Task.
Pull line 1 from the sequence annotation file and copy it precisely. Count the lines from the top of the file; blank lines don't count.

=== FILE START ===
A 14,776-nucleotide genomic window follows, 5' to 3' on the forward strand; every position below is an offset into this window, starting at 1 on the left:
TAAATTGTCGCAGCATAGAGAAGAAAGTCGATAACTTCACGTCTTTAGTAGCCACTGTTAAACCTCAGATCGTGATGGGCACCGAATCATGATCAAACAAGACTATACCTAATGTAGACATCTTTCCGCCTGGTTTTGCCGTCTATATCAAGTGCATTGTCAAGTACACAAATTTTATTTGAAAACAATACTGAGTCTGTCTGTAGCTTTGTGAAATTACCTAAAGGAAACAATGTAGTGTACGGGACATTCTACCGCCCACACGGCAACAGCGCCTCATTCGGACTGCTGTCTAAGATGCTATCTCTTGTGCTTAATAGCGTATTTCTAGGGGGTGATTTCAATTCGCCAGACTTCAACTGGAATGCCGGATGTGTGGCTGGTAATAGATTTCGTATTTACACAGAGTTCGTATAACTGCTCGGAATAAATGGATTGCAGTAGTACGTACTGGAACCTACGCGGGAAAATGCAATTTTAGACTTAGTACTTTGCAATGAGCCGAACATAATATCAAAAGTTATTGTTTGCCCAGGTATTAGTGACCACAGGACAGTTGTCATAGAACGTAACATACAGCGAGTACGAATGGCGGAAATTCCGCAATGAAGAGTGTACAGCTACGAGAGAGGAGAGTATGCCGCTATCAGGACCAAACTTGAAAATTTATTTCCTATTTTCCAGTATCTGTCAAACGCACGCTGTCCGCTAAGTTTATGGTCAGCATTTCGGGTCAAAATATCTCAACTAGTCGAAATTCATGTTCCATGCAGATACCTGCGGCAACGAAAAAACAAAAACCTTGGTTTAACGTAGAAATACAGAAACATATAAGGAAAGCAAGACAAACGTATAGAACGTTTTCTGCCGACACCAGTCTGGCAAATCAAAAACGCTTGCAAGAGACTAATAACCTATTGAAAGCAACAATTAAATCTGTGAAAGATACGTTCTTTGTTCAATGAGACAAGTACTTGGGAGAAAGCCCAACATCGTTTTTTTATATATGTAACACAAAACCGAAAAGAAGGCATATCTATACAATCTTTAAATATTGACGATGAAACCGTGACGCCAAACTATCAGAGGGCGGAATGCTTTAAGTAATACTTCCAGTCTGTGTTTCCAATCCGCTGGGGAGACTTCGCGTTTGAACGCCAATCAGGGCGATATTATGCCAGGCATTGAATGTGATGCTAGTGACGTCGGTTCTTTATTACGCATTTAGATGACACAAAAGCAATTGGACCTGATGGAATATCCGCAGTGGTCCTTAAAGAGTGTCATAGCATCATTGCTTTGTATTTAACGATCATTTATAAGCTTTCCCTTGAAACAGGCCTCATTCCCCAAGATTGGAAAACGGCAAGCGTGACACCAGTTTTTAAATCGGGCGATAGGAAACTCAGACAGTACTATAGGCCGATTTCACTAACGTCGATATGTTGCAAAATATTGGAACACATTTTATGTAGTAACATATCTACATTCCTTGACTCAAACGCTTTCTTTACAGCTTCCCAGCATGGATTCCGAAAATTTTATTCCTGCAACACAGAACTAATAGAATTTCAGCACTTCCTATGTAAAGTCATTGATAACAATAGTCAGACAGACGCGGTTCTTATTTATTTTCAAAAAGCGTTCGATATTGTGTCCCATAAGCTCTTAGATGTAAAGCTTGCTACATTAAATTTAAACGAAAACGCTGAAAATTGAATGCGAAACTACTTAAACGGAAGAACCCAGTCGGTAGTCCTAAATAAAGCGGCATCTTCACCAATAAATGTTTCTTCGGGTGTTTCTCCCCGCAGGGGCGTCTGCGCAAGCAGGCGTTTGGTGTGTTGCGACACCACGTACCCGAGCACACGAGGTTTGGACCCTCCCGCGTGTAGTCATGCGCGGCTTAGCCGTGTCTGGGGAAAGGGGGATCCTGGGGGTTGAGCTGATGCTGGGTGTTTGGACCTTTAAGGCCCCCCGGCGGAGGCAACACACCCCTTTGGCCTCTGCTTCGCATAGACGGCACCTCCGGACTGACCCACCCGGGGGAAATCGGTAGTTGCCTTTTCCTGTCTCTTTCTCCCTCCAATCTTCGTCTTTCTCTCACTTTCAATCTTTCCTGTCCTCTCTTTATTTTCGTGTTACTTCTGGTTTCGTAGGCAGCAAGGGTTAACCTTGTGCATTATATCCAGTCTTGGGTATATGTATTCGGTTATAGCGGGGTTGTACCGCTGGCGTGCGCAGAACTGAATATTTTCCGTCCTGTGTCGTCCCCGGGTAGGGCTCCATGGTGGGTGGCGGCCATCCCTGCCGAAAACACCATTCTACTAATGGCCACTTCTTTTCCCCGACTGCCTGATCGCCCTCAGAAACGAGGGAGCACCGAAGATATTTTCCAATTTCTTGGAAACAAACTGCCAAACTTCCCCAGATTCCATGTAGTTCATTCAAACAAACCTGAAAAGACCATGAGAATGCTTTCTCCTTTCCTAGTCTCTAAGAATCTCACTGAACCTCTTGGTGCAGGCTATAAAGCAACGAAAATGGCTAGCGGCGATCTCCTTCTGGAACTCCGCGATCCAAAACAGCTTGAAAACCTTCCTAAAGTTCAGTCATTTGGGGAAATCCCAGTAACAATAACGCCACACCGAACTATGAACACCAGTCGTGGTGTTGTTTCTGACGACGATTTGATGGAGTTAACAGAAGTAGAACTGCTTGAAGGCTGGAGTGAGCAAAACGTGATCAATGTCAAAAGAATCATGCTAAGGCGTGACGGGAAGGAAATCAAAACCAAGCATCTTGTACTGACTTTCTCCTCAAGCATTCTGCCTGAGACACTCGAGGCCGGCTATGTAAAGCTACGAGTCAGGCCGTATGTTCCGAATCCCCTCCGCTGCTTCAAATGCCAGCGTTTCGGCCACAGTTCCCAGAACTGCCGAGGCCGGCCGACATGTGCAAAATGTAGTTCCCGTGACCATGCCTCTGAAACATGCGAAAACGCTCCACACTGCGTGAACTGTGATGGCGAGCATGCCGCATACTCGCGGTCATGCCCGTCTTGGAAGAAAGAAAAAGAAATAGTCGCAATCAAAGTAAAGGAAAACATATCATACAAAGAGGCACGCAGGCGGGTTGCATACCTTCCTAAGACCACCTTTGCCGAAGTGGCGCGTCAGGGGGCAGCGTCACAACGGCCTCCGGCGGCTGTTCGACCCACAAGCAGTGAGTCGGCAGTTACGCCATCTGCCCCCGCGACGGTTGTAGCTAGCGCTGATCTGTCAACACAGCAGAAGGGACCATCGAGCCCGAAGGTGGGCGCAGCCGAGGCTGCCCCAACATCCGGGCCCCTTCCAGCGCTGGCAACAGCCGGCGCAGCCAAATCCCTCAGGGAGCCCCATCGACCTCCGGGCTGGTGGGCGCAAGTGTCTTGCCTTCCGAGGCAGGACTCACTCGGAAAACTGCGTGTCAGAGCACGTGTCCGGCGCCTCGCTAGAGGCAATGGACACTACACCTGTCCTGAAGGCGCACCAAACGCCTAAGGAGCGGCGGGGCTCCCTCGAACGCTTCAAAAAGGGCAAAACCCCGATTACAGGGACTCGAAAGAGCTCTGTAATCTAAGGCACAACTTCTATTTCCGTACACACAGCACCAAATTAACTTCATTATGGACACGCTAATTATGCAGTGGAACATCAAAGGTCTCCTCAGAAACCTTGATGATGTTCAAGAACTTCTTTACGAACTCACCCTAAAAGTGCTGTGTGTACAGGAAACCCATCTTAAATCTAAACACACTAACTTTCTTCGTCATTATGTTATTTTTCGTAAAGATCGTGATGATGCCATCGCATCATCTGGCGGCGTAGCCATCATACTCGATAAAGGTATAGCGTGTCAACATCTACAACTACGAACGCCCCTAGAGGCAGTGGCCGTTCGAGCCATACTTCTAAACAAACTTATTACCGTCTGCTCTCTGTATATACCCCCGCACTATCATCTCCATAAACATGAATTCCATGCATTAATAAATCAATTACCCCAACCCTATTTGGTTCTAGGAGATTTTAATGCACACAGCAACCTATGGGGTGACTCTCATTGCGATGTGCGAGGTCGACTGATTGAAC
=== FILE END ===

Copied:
A 14,776-nucleotide genomic window follows, 5' to 3' on the forward strand; every position below is an offset into this window, starting at 1 on the left: